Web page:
Interview: Alexander Luttley – new cabaret director of Hello Darling! in Waterloo
We caught up with supremely talented cabaret darling Alexander Luttley to talk about his new role curating shows at Hello Darling! an immersive wonderland in Waterloo.
Main pic illustrated by Darling & Edge.
All photos below by Hanson Leatherby Photography.
Tell us about your new role at Hello Darling and what we should expect.
As the official Cabaret Performance Director at Hello Darling, I am looking to bring a whole array of new evenings of cabaret to the London scene that focus on intimacy, connection and the highest quality of performance. I lean towards interactive performance because I love the moments created between a performer and an audience member, and the shows that are on their way to Hello Darling are all about these moments. Whether it be an evening of magic, an afternoon with a burlesque superstar, a night of immersive games or a whole cabaret house party, the audience and their experience is my priority, and I want everyone to leave with a story of ‘that time I had a heart to heart with a drag queen on a four poster bed!’
What makes Hello Darling different to other cabaret venues?
Hello Darling is a truly unique space. The performance shall all be happening in the exclusive two story house that is secretly hidden somewhere in the venue, whilst the ground floor is a gorgeous restaurant and cocktail bar with menu designed by Masterchef winner Natalie Coleman.
In the house, the audience will move from room to room, meeting the performers, enjoying the show and living, for just one evening, in this truly spectacular place. With the most incredible food and drinks downstairs, and then an immersive show happening in a beautifully designed (by superstars Darling & Edge) town house, it would be very difficult to recreate these experiences elsewhere.
Who or what inspires you to perform and curate cabaret?
Connection. I believe in today’s society that it is incredibly important to feel that connection, with our friends as well as with people we do not know. Cabaret has the ability to destroy the fourth wall of performance and enable people to let down their guards and truly connect with one another. It provides moments of magic that people can bond over and share over and over again, and I absolutely love that concept. It also navigates really intelligently between entertainment and political discourse, meaning an evening of high kicking, rhinestoned fabulousness can also make waves in conversation on all sorts of important social issues.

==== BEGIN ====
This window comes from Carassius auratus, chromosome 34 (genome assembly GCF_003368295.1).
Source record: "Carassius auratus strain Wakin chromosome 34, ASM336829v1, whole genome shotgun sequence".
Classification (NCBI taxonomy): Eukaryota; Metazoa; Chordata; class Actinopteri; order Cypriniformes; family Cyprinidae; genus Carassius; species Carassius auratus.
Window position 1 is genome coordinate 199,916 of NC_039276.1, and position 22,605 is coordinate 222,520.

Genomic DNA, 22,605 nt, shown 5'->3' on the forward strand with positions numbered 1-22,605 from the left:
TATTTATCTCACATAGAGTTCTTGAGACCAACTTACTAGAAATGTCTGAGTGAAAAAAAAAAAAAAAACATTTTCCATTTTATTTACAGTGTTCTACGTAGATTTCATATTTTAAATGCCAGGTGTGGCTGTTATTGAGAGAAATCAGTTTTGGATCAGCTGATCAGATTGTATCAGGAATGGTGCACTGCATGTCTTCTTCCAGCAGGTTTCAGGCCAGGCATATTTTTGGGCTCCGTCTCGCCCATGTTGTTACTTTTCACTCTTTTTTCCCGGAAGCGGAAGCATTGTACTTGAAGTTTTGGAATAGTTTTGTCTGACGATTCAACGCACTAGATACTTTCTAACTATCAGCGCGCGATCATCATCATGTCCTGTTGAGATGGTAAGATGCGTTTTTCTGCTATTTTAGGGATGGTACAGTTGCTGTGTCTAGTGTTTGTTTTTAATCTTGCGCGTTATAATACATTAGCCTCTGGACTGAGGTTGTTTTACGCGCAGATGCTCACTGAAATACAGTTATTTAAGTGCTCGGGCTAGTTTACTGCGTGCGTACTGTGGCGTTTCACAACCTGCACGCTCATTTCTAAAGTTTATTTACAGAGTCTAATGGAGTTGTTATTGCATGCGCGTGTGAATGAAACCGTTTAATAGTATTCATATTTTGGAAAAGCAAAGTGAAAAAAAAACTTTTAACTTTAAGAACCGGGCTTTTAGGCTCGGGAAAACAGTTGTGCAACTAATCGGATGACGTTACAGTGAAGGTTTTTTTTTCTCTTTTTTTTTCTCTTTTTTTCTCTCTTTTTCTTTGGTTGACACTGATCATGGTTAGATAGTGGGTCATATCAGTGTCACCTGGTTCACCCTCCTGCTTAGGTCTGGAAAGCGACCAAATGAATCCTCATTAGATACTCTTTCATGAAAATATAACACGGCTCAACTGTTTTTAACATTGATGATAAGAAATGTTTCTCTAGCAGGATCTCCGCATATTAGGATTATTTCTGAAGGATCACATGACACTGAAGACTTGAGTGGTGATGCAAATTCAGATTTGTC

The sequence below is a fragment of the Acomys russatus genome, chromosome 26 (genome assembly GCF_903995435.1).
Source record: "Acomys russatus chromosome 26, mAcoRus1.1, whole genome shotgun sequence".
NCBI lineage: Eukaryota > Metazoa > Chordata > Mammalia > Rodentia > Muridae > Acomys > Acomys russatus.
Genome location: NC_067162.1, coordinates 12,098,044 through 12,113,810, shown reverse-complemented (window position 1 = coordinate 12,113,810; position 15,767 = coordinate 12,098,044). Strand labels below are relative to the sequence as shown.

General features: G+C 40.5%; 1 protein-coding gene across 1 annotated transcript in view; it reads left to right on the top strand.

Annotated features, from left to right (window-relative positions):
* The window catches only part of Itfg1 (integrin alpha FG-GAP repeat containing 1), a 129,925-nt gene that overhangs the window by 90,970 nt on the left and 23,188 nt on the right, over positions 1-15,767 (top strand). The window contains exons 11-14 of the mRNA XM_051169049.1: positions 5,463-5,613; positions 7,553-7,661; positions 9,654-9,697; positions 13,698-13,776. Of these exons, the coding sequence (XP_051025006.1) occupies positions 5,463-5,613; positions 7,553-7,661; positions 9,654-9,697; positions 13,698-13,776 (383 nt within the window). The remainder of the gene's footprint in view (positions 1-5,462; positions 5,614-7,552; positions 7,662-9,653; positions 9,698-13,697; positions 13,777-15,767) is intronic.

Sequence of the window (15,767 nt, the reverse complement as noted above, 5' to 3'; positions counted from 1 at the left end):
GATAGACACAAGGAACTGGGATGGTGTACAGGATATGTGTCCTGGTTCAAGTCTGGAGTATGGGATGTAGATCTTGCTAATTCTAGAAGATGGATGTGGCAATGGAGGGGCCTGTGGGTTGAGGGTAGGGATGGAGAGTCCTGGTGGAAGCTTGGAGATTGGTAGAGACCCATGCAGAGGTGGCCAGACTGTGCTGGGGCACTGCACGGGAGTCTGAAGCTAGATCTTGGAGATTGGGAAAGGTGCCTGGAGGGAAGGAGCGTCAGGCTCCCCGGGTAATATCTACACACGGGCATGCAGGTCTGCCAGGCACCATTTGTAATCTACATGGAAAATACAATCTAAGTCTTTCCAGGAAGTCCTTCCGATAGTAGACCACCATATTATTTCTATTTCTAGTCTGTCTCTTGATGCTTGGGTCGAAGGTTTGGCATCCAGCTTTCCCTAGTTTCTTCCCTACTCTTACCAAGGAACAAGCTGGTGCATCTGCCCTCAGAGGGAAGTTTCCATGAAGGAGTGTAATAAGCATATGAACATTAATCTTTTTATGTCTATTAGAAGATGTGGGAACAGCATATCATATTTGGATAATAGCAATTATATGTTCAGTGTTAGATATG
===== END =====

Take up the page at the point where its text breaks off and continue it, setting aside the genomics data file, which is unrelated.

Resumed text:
Tell us about your style of performance and the shows you make.
I create performance that dances between political theatre and sparkling entertainment. I like to work with performers who have you rolling in the aisles whilst questioning what you think on important issues. Feminist clowns, queer showgirls, political drag queens that are of the highest quality whist also subverting the way we potentially would view things without thinking. My work is mostly situational, with the shared experience being the narrative rather than a pre decided ‘story’. Having said that, it is all work with plenty of theatrics and characters you want to follow through the evening.
What advice would you give to someone who wants to start performing?
Do you! It is important to know who inspires you and whose work you connect with in particular, but, ultimately, the thing that makes you special is that no one else is quite like you. Your individuality is what makes you different, and by embracing it you can really begin to harness a unique power in performance. Also, respect your audience. They have taken the time and money to come and see you. They should be respectful of you and the work you create, but don’t forget that you also need to have respect for them.
What are your favourite London haunts (to eat, to party, to watch shows, to relax)
Hello Darling has sky rocketed to the top of my list. I do love a theatre, and enjoy meeting people for a drink and a show at everywhere from Soho Theatre to Barbican, from the Royal Court to Theatre Deli. I like the theatrical buzz and creative atmosphere in all of these places, and I think it’s important to maybe stop for a drink in these centres as this is part of their business and what keeps them open. I think the same for LGBTQ+ venues, and so enjoy popping in to The Glory, the RVT and BGWMC whenever I can. Lesser know haunts that I enjoy include FREVD bar (near Holborn), Omeara (Borough) and I can’t resist a coffee and cake at the Tate Modern, as the view across to St Pauls’ is lovely.